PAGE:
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1958 - left to right, Dr. G.K. Hartmann, technical director of the Naval Ordnance Laboratory; Jan Forman, inventor of the Orbitron and director of special projects for Adalia, Ltd., of Montreal; Dr. Foote; Captain W.W. Wilbourne, NOL commander; and J.A. Richards, president of Adalia, Ltd

ORBITRON

E&MP52.011
E&MP51.002

Electronics

February 21, 1958

Dr. Paul D. Foote (third from left), Assistant Secretary of Defense for Research and Engineering, headed a group of DOD scientists and engineers on a recent visit to the Naval Ordnance Laboratory in Sliver Spring, Md., for a demonstration of the "Orbitron".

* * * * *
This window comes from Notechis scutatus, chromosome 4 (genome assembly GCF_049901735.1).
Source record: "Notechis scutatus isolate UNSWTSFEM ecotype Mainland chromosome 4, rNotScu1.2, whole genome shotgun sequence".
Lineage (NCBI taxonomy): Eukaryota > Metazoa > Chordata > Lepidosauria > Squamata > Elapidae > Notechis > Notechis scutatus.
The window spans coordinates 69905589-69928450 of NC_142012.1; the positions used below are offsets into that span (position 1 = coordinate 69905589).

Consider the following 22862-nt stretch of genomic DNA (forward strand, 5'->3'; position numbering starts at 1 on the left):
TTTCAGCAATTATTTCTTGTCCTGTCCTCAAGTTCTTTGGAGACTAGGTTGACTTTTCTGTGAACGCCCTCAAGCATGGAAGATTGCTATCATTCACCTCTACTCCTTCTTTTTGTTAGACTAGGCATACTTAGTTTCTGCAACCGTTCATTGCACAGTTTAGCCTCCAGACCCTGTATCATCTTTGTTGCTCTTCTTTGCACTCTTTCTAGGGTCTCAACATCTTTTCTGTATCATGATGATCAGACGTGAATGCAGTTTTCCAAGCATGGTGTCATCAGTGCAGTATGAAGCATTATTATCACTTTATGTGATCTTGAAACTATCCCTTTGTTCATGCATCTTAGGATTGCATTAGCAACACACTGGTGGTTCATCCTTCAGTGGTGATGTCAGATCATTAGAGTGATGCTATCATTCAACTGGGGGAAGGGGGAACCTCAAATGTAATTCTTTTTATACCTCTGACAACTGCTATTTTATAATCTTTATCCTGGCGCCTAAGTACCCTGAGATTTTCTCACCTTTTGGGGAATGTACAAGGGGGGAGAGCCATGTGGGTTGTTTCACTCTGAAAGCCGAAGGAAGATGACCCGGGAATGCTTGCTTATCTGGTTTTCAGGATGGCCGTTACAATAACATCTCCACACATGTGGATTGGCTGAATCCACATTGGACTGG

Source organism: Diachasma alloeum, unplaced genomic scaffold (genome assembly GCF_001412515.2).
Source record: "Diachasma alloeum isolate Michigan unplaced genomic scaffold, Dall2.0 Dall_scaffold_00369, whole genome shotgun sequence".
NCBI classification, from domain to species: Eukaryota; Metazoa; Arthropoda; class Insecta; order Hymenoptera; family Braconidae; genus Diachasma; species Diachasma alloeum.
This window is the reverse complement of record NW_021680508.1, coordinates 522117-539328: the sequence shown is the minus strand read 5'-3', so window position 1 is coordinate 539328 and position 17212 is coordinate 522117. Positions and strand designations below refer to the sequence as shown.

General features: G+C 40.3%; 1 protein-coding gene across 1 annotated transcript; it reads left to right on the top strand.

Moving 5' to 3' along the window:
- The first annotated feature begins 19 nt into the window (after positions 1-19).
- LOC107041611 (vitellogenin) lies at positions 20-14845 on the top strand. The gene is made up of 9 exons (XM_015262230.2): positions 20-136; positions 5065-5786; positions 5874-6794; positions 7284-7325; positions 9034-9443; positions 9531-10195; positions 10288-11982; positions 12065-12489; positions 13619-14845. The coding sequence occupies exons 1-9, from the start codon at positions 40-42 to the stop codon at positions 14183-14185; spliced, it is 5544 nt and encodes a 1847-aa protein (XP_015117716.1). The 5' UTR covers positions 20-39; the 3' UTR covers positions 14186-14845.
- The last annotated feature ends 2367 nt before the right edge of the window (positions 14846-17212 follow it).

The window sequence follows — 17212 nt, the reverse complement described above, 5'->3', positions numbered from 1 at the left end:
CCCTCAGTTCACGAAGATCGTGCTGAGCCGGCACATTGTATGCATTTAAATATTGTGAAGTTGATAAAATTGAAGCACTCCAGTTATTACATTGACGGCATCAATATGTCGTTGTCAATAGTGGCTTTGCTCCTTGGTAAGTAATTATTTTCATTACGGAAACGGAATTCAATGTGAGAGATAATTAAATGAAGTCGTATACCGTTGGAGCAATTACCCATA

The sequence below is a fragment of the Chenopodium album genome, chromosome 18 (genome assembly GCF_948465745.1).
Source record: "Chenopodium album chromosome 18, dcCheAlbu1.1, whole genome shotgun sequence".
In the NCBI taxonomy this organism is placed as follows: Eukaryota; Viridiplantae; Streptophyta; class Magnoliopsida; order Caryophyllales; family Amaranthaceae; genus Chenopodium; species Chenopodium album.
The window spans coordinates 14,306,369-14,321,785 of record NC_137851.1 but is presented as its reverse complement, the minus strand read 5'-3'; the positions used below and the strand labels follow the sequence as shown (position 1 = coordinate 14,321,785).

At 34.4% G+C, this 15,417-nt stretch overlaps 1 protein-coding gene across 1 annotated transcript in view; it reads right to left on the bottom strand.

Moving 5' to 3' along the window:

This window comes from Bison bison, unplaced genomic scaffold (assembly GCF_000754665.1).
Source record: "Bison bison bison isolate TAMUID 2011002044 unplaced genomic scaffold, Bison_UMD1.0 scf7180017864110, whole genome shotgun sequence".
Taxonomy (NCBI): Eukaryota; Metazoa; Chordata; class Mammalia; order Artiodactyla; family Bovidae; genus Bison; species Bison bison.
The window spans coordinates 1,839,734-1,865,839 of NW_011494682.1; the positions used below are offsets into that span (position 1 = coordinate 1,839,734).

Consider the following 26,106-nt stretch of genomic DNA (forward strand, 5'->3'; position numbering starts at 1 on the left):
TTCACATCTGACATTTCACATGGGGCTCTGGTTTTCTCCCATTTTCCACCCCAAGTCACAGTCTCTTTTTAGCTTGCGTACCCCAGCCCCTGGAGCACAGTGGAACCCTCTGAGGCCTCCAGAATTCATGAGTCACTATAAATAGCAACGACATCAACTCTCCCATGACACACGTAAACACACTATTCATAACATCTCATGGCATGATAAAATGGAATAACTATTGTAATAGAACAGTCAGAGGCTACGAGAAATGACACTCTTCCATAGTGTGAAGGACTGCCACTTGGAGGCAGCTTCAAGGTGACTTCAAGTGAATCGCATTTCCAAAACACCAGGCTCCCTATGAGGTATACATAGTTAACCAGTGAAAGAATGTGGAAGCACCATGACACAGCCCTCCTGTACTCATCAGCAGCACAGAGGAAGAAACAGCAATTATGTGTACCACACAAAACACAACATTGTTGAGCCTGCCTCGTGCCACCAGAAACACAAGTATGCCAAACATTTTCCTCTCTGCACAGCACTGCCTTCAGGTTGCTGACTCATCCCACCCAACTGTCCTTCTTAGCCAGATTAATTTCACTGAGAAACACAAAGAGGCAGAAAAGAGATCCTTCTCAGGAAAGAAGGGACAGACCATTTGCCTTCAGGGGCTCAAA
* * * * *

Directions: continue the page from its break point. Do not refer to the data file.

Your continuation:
This new electron tube detector-converter, which is now being studied by the Laboratory for the Defense Department, may have many important uses in guided missiles, Sea mines and other military applications.

Various types of Orbitrons, it is claimed, can be used to measure magnetic fields, convert light or heat into electrical energy, and serve a s frequency modulators in electronic systems.

From left to right in photo are Dr. G. K. Hartmann, technical director of the Naval Ordnance Laboratory; Jan Forman, inventor of the Orbitron and director of special projects for Adalia, Ltd., of Montreal; Dr. Foote; Captain W. W. Wilbourne, NOL commander; and J. A. Richards, president of Adalia, Ltd.

This company, whose board chairman is Sir Robert Watson-Watt, one of the inventors of radar, has collaborated with Spartan Air Services, Ltd., of Ottawa in developing the Orbitron.

Released by Defense Department 2/21/58

Original Caption by Science Service
U. S. NAVAL ORDNANCE LABORATORY WHITE OAK - Silver Spring, Maryland



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